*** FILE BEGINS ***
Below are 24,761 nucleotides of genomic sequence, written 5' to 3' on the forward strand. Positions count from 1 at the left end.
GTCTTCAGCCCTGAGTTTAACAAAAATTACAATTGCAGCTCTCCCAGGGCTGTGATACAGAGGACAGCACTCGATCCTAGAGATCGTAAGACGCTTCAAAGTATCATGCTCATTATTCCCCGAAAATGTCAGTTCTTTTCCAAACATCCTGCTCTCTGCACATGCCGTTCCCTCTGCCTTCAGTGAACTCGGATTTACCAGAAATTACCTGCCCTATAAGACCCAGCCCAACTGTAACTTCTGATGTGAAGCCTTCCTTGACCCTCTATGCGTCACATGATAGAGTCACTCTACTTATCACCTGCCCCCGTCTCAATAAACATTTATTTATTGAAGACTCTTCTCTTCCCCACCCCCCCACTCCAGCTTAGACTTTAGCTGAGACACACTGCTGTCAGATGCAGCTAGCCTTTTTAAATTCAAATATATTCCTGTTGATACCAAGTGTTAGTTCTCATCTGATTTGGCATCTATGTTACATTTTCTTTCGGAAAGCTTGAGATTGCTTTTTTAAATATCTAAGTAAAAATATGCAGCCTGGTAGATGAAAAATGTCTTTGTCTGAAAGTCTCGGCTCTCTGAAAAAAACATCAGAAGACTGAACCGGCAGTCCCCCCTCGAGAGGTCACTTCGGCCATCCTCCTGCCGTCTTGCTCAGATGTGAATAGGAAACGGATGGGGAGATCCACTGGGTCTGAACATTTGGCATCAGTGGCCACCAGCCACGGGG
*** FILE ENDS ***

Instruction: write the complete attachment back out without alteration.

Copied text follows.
Below are 24,761 nucleotides of genomic sequence, written 5' to 3' on the forward strand. Positions count from 1 at the left end.
GTCTTCAGCCCTGAGTTTAACAAAAATTACAATTGCAGCTCTCCCAGGGCTGTGATACAGAGGACAGCACTCGATCCTAGAGATCGTAAGACGCTTCAAAGTATCATGCTCATTATTCCCCGAAAATGTCAGTTCTTTTCCAAACATCCTGCTCTCTGCACATGCCGTTCCCTCTGCCTTCAGTGAACTCGGATTTACCAGAAATTACCTGCCCTATAAGACCCAGCCCAACTGTAACTTCTGATGTGAAGCCTTCCTTGACCCTCTATGCGTCACATGATAGAGTCACTCTACTTATCACCTGCCCCCGTCTCAATAAACATTTATTTATTGAAGACTCTTCTCTTCCCCACCCCCCCACTCCAGCTTAGACTTTAGCTGAGACACACTGCTGTCAGATGCAGCTAGCCTTTTTAAATTCAAATATATTCCTGTTGATACCAAGTGTTAGTTCTCATCTGATTTGGCATCTATGTTACATTTTCTTTCGGAAAGCTTGAGATTGCTTTTTTAAATATCTAAGTAAAAATATGCAGCCTGGTAGATGAAAAATGTCTTTGTCTGAAAGTCTCGGCTCTCTGAAAAAAACATCAGAAGACTGAACCGGCAGTCCCCCCTCGAGAGGTCACTTCGGCCATCCTCCTGCCGTCTTGCTCAGATGTGAATAGGAAACGGATGGGGAGATCCACTGGGTCTGAACATTTGGCATCAGTGGCCACCAGCCACGGGG